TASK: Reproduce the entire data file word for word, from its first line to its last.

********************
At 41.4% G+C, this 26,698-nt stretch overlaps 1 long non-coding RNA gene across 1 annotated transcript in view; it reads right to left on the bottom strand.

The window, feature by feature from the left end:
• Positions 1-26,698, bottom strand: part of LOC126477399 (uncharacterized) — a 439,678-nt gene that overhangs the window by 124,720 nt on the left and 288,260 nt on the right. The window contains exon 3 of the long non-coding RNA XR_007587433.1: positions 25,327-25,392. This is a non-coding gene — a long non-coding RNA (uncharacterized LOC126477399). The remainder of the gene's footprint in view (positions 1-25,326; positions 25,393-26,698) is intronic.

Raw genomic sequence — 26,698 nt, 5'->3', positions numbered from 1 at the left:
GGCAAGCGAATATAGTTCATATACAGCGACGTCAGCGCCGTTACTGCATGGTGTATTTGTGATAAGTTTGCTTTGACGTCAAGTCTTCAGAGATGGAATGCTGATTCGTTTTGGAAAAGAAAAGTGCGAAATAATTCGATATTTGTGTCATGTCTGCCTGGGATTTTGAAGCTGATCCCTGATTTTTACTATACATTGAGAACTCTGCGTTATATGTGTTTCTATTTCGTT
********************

At 41.4% G+C, this 26,698-nt stretch overlaps 1 long non-coding RNA gene across 1 annotated transcript in view; it reads right to left on the bottom strand.

The window, feature by feature from the left end:
• Positions 1-26,698, bottom strand: part of LOC126477399 (uncharacterized) — a 439,678-nt gene that overhangs the window by 124,720 nt on the left and 288,260 nt on the right. The window contains exon 3 of the long non-coding RNA XR_007587433.1: positions 25,327-25,392. This is a non-coding gene — a long non-coding RNA (uncharacterized LOC126477399). The remainder of the gene's footprint in view (positions 1-25,326; positions 25,393-26,698) is intronic.

Raw genomic sequence — 26,698 nt, 5'->3', positions numbered from 1 at the left:
GGCAAGCGAATATAGTTCATATACAGCGACGTCAGCGCCGTTACTGCATGGTGTATTTGTGATAAGTTTGCTTTGACGTCAAGTCTTCAGAGATGGAATGCTGATTCGTTTTGGAAAAGAAAAGTGCGAAATAATTCGATATTTGTGTCATGTCTGCCTGGGATTTTGAAGCTGATCCCTGATTTTTACTATACATTGAGAACTCTGCGTTATATGTGTTTCTATTTCGTT